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'Virgin' Yellow-Bellied Watersnake Gives Birth For Second Time

Sep 21, 2015 12:41 PM EDT
Yellow-Bellied Watersnake
A virgin yellow-bellied watersnake gave birth for the second time at Missouri's Cape Girardeau Conservation Nature Center. However, this time her offspring didn't survive.
(Photo : Flickr: Greg Schechter)

A yellow-bellied watersnake living at the Missouri Department of Conservation's (MDC) Cape Girardeau Conservation Nature Center has once again given birth without the benfit of male contact.

MDC herpetologist Jeff Briggler provided an explanation for this 'virgin birth,' or more scientifically speaking, parthenogenesis. This is a type of asexual reproduction where the offspring develops from unfertilized eggs. While it does not happen often it has occurred in species ranging from insects fish, amphibians, birds and reptiles.

"There are many types of parthenogenesis," Briggler said. "In layman's terms, parthenogenesis is a mode of asexual reproduction in which the offspring (babies) are produced by females without genetic contribution of a male."

Brostoski noted that this watersnake might be reproducing asexually because she hasn't had a male snake around for a while.  

"For many years, it was believed that such birth in captivity was due to sperm storage," Briggler added. "However, genetics is proving a different story."

The babies the female gave birth to last summer are healthy and doing well. However, this year's offspring didn't survive, which researchers believe is the result of an incorrect combination of chromosomes.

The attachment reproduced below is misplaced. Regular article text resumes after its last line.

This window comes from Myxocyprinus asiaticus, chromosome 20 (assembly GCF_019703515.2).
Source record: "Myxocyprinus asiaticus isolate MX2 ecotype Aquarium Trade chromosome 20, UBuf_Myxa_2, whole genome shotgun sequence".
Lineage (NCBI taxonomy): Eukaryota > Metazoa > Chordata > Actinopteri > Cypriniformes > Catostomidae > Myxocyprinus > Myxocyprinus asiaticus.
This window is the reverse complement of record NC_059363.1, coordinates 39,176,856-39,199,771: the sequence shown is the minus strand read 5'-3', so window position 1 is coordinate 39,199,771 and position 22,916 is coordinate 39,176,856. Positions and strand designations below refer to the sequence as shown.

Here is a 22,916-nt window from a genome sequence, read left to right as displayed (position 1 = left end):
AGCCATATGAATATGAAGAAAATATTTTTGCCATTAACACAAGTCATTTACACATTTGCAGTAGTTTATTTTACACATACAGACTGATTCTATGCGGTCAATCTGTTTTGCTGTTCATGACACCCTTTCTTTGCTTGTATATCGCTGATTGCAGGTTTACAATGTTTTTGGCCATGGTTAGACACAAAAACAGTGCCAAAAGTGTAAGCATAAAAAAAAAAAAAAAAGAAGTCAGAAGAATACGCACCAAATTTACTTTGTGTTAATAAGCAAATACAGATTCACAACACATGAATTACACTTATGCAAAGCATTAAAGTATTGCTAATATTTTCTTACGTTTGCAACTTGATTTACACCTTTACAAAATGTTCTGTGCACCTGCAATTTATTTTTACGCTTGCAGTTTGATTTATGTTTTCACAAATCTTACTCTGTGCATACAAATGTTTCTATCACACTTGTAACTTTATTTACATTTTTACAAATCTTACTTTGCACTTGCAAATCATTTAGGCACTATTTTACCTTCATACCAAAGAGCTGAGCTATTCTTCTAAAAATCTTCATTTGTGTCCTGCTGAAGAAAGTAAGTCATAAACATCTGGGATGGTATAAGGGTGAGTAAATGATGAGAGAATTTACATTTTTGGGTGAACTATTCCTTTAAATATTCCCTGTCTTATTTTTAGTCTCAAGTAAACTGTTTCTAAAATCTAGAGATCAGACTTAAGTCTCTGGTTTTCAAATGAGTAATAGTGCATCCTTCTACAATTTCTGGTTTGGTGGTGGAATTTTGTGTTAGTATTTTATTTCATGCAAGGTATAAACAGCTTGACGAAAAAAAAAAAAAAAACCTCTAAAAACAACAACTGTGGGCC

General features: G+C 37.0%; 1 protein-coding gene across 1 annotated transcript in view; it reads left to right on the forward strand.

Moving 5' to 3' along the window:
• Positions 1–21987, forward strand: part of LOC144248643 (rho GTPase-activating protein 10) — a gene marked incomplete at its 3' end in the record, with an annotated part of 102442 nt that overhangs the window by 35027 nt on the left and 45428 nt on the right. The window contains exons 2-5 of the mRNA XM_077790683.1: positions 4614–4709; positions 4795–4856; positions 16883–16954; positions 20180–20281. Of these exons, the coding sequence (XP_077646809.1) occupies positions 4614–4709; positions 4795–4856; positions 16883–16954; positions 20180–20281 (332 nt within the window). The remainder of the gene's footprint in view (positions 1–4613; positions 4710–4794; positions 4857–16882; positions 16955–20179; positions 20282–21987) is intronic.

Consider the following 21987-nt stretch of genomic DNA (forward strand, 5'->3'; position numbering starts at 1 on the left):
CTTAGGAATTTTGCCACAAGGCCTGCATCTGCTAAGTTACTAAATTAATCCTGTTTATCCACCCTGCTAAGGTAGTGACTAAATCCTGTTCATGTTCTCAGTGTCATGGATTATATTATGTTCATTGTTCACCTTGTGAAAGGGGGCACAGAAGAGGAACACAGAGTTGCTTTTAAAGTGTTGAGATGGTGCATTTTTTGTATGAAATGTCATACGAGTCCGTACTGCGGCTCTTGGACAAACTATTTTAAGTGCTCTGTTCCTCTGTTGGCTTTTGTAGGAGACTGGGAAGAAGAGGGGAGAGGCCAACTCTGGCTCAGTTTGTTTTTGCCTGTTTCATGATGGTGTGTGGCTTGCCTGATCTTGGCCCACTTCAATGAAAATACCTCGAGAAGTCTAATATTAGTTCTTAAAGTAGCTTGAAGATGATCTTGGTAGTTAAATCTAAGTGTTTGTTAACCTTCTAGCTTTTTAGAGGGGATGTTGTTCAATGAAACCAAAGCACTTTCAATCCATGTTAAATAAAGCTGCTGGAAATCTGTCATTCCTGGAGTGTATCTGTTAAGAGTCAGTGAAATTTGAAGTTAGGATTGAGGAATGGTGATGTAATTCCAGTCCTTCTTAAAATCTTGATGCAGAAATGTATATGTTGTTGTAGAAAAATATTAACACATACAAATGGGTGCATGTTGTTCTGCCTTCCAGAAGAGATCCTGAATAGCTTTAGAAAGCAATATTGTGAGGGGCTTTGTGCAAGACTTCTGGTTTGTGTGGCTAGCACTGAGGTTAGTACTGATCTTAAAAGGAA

An intern working at the center, Kyle Morton, tends to the snakes and was taken by surprise when he found the freshly laid eggs in the mother's cage. He even initially mistook them for tomatoes, according to a news release.

When Morton shared his discovery, Jordi Brostoski, one of the center's naturalists, explained that this happened last summer as well and that he was equally as surprised.

"At first I thought the snake had regurgitated something until I looked at it closer," Brostoski explained. "That's when I realized what had happened and then the hatchling snakes surprised me by slithering under the bedding in the cage."

For more great nature science stories and general news, please visit our sister site, Headlines and Global News (HNGN).

-Follow Samantha on Twitter @Sam_Ashley13

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